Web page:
A seminar offered by California-based “cannabis college” Oaksterdam University will be heading to the East Coast for the first time, running Aug. 23-26, taking place at Bally’s Casino in Atlantic City. Due to New Jersey laws that make private marijuana cultivation illegal, Oaksterdam instructors will not use live cannabis plants for explaining their methods to aspiring “budtenders” and “cannabis chefs,” but attendants could potentially earn a certification following the four-day program.

“We will be using basil in the cloning demonstration,” Dale Sky Jones, Chancellor of Oaksterdam, told Philly.com. “New Jersey didn't offer us any wiggle room to use live plants, and we didn't want to put anyone at risk for arrest. More than 50 percent of the students at Oaksterdam come from outside California. So we thought that rather than making you guys come to us, let's find a great town and bring it to the East."

Pot enthusiasts will be inundated with up-to-date information regarding the history of marijuana, vegetative growth, nutrients and pH, flowering and plant propagation, plant growth conditions, indoor horticulture safety, pests and pathogens, and harvest. Those who attend all classes and record a score of 75 percent or higher on the final exam will receive a Certificate of Achievement. The participant who attends all classes and records the highest score on the final exam will receive a Certificate of Achievement with Honors as Valedictorian.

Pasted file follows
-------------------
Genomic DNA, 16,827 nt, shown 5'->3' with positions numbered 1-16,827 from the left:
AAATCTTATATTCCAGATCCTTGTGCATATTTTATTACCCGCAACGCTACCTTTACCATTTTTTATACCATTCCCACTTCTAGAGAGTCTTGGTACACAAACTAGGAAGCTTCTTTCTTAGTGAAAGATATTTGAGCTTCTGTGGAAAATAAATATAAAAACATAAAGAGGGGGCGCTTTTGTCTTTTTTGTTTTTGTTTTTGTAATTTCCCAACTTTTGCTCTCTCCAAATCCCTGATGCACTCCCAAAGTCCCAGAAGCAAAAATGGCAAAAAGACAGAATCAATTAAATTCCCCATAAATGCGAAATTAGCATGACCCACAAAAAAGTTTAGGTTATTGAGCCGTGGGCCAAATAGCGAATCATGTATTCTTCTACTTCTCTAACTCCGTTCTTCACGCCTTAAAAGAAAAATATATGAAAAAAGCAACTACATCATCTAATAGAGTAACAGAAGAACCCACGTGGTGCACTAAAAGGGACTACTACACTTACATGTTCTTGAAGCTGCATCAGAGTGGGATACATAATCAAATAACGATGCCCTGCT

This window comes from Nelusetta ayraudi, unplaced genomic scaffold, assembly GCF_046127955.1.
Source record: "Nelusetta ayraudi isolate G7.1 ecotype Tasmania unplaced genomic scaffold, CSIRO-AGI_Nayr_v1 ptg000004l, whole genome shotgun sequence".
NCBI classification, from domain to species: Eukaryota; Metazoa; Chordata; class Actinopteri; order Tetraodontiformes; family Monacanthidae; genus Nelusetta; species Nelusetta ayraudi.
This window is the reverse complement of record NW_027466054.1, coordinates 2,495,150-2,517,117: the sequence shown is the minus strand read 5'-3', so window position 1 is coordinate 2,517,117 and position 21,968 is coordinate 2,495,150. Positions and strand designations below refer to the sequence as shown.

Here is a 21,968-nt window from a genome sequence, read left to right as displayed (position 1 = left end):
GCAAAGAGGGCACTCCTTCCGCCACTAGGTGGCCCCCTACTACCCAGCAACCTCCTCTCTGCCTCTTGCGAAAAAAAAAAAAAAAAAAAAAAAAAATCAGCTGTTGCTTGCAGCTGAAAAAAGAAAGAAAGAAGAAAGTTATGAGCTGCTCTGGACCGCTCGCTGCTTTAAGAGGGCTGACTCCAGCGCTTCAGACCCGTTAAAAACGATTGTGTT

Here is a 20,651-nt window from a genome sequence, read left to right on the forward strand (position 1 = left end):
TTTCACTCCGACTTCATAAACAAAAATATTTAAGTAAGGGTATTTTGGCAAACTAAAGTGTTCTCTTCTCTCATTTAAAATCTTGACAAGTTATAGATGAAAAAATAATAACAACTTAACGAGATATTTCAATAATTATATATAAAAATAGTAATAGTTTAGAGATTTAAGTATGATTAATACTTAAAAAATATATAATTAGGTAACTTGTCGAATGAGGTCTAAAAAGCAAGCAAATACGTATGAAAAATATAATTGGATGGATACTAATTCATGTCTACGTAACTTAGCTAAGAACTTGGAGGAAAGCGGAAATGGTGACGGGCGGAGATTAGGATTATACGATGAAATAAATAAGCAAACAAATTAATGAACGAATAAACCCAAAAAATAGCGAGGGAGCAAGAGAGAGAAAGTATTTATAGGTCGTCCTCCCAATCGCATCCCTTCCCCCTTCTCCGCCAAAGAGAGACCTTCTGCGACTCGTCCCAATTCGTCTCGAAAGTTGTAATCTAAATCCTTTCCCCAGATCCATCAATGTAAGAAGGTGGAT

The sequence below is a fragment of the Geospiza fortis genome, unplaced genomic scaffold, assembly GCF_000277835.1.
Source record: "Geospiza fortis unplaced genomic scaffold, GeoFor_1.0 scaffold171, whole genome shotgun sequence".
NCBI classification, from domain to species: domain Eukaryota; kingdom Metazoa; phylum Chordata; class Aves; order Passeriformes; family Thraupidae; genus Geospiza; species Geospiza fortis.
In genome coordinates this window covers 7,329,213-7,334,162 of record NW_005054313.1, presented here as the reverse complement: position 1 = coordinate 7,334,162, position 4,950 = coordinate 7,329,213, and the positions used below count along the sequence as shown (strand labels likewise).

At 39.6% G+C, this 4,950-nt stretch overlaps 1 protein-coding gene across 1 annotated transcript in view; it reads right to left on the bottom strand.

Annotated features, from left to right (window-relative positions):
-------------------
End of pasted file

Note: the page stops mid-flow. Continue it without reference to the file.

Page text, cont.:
Oaksterdam, founded in 2007 by Richard Lee after he visited a similar cannabis college in Amsterdam, has graduated over 18,000 since its opening. Currently, 23 states and Washington, D.C. have enacted laws legalizing medical marijuana. Although New Jersey is included in this list of 23 states, Gov. Chris Christie has made it clear that the state will adhere to the dispensary-only medical marijuana model, which does not permit private cannabis plant cultivation.

"We don't advocate that people break the law, but we do suggest best practices for civil disobedience," Jones added. "They may be clandestine growers now, but when the laws change, they will come out of the shadows and have the training they need to become employees and job creators of the future."